I foolishly spent years outside the market when all the “trusted” experts on the Internet were talking about the ever-present impending collapse of the financial system.
“Look at all those suckers,” I said to myself.
Little did I know, the sucker was me.
Oh well. Not the first time.
At least now I’m smart enough to know when to cut ties with a so-called “expert”. You can only take an expert being wrong for so long before you have to concede that their expertise is not all that great.
“No one has yet discovered any other formula for investing which can be used with so much confidence of ultimate success, regardless of what may happen to security prices, as Dollar Cost Averaging.”
Lucile has made my life much easier.
For those who are unaware, dollar cost averaging is an investment schedule where you invest a set amount every month. Rather than taking a huge chunk of your savings to invest at once when you believe the price is right, you divide that amount over time and invest it in regular monthly intervals to hedge against the (very real) possibility that your ability to time the market is less than you think it is.
Because it very likely is.
Some months will be higher than others, but the idea is you spread your risk out by investing at these regular intervals. You’ll buy during some expensive periods and you will catch some sales. It all averages out.
Unless you are investing in a roaring bull market where every month is higher than the month before, of course.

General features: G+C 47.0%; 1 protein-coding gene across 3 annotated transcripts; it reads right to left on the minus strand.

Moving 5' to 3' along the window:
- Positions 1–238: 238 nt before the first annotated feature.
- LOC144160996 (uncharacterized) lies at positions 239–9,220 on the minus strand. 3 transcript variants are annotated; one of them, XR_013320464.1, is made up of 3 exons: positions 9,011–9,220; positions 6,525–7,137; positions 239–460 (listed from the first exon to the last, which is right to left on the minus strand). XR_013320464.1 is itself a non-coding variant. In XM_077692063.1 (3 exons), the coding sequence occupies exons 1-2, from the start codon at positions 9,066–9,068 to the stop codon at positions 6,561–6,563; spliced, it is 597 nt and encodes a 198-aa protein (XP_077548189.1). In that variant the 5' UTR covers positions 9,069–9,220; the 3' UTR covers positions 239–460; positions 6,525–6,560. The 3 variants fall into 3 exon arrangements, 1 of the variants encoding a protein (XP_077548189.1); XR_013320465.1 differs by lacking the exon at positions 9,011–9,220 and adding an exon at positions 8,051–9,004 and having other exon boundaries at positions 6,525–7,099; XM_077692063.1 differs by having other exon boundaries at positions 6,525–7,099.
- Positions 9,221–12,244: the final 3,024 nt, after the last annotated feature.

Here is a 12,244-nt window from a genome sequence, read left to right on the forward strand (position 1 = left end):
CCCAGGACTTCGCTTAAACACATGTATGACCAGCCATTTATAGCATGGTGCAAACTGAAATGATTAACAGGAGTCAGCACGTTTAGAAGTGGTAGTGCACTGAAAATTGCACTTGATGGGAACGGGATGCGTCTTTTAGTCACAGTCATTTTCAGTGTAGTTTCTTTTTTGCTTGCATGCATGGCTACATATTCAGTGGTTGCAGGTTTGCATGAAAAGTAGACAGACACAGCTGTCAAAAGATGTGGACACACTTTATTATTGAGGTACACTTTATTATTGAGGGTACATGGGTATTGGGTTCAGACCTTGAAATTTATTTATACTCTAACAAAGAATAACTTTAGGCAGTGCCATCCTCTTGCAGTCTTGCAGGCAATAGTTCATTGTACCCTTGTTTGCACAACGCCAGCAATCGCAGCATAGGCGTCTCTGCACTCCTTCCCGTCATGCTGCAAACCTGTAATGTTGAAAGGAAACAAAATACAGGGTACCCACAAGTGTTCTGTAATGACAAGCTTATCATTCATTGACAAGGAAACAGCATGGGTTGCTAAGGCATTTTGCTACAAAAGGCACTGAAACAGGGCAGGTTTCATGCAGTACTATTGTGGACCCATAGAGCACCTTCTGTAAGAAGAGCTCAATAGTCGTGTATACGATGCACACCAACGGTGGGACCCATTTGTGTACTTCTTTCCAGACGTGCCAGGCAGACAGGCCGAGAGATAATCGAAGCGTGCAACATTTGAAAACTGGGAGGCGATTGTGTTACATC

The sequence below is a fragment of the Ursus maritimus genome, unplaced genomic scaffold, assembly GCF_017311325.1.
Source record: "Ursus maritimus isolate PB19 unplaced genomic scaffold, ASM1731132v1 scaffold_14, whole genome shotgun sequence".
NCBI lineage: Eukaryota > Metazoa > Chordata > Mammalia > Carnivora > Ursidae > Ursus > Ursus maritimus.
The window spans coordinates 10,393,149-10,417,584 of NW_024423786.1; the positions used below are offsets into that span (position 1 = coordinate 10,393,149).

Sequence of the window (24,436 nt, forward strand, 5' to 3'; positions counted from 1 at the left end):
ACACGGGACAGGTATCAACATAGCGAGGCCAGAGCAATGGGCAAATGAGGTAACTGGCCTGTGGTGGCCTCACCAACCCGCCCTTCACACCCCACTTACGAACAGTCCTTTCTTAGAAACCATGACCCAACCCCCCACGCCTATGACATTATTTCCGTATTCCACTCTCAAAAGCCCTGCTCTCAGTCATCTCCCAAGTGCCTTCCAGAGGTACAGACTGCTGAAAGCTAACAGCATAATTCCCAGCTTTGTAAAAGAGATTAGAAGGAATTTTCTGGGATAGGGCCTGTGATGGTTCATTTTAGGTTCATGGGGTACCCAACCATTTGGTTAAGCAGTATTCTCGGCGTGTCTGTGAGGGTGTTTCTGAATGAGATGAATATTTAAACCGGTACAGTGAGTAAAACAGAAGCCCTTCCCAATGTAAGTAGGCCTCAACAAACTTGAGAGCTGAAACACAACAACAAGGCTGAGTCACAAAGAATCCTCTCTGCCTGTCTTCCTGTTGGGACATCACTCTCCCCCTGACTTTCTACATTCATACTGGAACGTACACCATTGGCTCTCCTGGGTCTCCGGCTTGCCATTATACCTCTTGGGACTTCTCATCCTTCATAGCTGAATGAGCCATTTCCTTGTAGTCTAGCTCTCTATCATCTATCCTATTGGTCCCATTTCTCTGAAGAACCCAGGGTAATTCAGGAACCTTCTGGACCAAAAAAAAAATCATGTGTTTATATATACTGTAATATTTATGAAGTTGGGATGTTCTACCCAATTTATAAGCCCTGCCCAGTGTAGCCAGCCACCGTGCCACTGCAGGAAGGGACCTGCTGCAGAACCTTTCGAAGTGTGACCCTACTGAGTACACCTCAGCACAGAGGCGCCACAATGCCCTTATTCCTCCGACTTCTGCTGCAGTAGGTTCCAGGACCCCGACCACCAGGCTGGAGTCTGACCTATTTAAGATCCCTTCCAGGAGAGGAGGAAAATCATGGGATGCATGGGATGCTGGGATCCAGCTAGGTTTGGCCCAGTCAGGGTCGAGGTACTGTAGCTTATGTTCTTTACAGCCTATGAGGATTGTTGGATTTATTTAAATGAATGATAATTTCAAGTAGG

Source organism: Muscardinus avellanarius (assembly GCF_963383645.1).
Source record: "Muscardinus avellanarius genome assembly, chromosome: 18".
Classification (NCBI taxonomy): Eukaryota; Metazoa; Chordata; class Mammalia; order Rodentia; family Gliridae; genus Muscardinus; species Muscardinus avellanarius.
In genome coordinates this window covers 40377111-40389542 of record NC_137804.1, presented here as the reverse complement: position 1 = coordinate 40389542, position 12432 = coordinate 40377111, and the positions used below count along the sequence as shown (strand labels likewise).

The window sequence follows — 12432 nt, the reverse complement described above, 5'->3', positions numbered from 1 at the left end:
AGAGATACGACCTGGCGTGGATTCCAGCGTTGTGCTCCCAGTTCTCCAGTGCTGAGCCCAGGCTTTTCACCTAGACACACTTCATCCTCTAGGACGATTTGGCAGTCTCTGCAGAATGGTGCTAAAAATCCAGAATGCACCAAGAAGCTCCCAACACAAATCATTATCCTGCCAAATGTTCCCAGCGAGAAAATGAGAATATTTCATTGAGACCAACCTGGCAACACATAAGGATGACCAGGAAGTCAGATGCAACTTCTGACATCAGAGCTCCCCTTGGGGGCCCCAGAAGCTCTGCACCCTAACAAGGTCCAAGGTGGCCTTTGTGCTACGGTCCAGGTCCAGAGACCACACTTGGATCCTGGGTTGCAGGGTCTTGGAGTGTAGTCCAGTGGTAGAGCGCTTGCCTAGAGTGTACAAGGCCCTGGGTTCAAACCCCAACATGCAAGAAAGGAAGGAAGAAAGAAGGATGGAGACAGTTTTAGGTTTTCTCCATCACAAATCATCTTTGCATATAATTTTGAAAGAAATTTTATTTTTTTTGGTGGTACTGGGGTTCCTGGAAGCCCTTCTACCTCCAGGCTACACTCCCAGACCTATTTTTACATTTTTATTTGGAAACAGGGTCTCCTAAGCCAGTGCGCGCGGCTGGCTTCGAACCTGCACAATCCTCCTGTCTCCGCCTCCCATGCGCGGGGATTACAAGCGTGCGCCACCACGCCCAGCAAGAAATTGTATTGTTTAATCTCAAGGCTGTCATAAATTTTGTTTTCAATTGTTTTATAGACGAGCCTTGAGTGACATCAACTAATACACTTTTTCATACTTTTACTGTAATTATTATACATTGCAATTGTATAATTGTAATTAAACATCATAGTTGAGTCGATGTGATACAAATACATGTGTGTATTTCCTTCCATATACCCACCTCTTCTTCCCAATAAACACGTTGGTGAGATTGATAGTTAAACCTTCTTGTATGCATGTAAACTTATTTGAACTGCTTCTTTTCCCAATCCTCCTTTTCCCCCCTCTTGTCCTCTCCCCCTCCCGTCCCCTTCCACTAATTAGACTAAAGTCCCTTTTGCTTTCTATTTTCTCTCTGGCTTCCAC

History says eventually that sucker is going to drop, so you can take advantage of the discounts then, as opposed to somebody who dumped in their entire savings when the market was riding high.
If it never does drop after all? Well, that would be a first, so”bully” for you!
Feel free to share that pun with your friends.
Please note, though, this only works when investing in broad market index funds. Anything more specialized, like a specific market segment or an individual company, carries much more risk and renders this philosophy useless.
For example, let’s say you are really interested in Company A (not a real company, just a fictional company used for comparison’s sake). Company A could do really well or really poorly. It could take off and become Apple or Microsoft. It could also go kaput. At which point, it really matters not the frequency with which you bought your shares or at what price. They’re all worth zero.
A broad market index that covers the entire stock market, on the other hand, will always be there as long as the market is. Over time, the indices have ebbed and flowed, rose and fell, but never went away.
Take the S&P 500, for example. This index is effectively an index of the 500 largest, mostly American with some international, companies on the market. The list changes every year, with some companies replacing others. So, even when some companies on the list don’t do so well, they are replaced by a newcomer who will try to stick.
But Is It Apocalypse-Proof?
When investing in an index fund like this, the only real risk of it going to zero is if the entire stock market folds and goes away. None of us have ever lived in a world (in the US at least) where this has been a reality.